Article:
Accordingly I attempted a few searches last night to get a ballpark idea of just how Google, the major newspapers and the blogs are informing the world about Cuba.
After all, we have US senators like Richard Lugar who without a blink are quite willing to toss out any considerations of conscience to satisfy what he believes the world believes should be the US policy towards Cuba. On Lugar's very recent letter to Obama the Washington Post reported:
"The nearly 50-year-old economic embargo against Cuba, Lugar (R-Ind.) said in a March 30 letter to Obama, puts the United States at odds with the views of the rest of Latin America, the European Union and the United Nations, and 'undermines our broader security and political interests in the Western Hemisphere'."
Upon performing a Google news search for 'Cuba' last night 2, not 7, big stories appeared on the first search page. Indeed, Google reported an astounding 517 news articles on 'Rep. Barbara Lee heading to Cuba to talk tourism and trade'. It sure looks like according to Google and the mainstream media the forthcoming vote in Congress is a done deal Americans get ready. We're back in Cuba just like the good old Batista days.

Granted, Google concurrently reported that there were supposedly 113 stories on how an unexpected performance by Yoani Sanchez and several others at the Cuban Art Biennial had sparked a 'Cuban free speech debate' (news story # 3 above). However, upon checking it out I discovered that this was a distortion. There were only 5 that were about that particular event. The others were unrelated as of last night.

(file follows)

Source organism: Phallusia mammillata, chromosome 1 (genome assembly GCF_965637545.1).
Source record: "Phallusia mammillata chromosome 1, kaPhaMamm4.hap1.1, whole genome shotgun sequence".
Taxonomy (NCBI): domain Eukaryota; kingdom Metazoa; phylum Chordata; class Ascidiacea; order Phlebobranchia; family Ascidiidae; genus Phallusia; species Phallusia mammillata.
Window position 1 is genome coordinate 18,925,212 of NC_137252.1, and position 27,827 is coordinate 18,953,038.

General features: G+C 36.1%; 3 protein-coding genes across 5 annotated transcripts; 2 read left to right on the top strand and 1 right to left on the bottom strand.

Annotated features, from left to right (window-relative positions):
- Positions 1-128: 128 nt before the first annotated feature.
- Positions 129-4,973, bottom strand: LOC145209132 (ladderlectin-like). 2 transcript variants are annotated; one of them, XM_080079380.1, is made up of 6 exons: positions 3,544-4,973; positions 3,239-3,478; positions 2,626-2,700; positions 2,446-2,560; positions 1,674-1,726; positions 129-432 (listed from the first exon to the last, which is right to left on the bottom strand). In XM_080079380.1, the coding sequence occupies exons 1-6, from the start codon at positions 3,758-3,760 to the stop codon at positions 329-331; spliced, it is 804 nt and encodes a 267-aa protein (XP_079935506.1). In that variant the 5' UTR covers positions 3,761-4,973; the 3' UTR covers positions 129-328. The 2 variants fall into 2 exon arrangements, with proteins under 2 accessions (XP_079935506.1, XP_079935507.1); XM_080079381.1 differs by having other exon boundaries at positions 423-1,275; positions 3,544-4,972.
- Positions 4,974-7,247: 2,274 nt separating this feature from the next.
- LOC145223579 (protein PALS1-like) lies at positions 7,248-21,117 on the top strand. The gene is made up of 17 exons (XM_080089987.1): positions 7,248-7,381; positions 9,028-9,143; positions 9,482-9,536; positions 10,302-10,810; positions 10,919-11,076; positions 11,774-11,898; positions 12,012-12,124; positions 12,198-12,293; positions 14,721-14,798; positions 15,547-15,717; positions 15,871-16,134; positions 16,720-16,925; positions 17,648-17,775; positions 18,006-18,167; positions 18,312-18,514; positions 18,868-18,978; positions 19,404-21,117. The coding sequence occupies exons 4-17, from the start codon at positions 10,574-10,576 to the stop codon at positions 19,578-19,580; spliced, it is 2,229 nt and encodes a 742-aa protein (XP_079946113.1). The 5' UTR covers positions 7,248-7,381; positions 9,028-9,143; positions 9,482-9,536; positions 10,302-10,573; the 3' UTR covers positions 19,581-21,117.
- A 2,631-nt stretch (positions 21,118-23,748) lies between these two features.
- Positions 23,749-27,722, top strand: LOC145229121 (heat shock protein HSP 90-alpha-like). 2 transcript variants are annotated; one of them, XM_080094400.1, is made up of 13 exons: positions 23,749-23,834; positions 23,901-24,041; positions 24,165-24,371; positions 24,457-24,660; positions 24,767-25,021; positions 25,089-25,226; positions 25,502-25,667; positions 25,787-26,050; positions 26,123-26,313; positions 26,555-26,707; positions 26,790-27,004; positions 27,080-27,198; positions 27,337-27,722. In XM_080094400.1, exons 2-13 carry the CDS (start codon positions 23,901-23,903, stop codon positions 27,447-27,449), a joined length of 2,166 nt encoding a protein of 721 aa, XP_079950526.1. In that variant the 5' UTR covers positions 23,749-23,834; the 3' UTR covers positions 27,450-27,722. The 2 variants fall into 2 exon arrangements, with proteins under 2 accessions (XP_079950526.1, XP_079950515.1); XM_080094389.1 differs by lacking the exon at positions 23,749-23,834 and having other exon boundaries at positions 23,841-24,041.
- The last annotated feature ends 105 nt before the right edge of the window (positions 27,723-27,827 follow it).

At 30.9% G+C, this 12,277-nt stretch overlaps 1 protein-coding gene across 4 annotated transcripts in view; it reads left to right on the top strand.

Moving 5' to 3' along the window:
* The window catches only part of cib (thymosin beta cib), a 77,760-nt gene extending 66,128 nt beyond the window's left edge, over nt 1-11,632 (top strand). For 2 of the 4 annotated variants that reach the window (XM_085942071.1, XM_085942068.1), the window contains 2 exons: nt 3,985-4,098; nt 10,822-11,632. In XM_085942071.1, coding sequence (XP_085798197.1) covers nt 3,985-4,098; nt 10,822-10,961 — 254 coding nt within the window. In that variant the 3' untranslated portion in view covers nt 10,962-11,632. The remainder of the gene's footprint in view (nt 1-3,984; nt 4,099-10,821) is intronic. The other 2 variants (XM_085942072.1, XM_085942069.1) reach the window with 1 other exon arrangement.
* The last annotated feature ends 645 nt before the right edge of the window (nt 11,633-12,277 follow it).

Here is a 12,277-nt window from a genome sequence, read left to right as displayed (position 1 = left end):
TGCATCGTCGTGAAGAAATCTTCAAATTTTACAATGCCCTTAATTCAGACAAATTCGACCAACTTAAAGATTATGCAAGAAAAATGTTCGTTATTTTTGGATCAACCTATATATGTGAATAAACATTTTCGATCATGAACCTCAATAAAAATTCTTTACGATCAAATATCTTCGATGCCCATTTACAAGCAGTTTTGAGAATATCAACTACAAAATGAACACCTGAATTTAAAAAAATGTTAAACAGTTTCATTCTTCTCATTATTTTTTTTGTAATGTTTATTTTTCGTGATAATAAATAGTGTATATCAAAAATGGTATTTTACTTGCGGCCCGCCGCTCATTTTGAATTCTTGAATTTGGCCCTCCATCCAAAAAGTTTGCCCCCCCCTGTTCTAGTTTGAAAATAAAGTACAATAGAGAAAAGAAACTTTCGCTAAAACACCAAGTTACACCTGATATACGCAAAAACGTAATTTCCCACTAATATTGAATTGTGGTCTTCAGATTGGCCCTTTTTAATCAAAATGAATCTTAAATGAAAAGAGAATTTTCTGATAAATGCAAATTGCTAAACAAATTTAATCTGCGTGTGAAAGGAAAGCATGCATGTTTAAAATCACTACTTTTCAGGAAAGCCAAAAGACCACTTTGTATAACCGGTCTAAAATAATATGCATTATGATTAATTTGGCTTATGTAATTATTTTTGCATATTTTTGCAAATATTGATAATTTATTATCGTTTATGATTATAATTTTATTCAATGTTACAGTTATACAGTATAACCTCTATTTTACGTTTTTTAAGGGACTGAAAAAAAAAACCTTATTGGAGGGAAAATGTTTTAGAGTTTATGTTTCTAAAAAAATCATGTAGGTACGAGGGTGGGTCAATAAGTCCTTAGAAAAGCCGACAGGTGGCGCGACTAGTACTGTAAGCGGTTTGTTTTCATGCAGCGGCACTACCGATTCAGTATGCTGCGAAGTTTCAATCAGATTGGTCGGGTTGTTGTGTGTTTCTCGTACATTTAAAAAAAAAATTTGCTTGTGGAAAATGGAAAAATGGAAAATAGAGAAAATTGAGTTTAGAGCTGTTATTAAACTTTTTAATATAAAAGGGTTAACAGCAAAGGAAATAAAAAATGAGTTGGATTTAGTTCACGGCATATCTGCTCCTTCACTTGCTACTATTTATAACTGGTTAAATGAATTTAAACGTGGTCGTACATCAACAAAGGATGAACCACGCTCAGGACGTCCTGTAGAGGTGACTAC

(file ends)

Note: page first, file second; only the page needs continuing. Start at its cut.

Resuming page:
So what did a Google news search on 'Cuba' reveal about what is happening to Antúnez and the 5 dissidents (story # 1 above). Of the major newspapers only the Miami Herald had published anything and they didn't even visit the site of the siege. The Herald's was the only story on Antúnez, that Google reported in the first 25 pages of a search for news on Cuba. Amnesty International's story on Antúnez didn't appear either when the Google news search term was 'Cuba'.

So I did a Google news search specifying the key words 'Antúnez Amnesty International' and this resulted in exactly 1 news article, but in German. Not relevant to Cuba says Google and what's left of the mainstream media.

So with the silence of the mainstream media on Cuba human rights issues we are left to what the blogs tell us but what does Google do in this case?

I challenge anyone to do a Google blog search (exclusively) using the keyword 'Cuba' to see how much you can find on human rights or morality, or on the first 5 Cuba stories of the week I reported above.

That's precisely what I did only to discover that nothing resembling morality, human rights or democracy (all fundamental human and US values) on Cuba can be found until the page 7 of Google's blog search results on that keyword ('Cuba'). Nothing on the 5 news stories listed above can be found on the first 25 pages Google blog search pages for 'Cuba'.

It was only on the 7th page of Google's blog search results that I first found something, a listing of a Diario de Las Américas' story arguing that travel to Cuba will not bring democracy. Then on page 8 there's Mark Masferrer's post: 'Uncommon Sense: Ban on Cuba travel puts US. on the right side'. Uncommon indeed, for in Google's Cuba it's again silence on morality and human rights until blog search results page 12 where I found "Brave souls from Cuba plan to meet", the story of 1000 former Cuban political prisoners, forced into exile, meeting to denounce the tyranny. Surely this would be something important for the world and Washington to know right now, right? Not really says Google and the bloggers it prioritizes.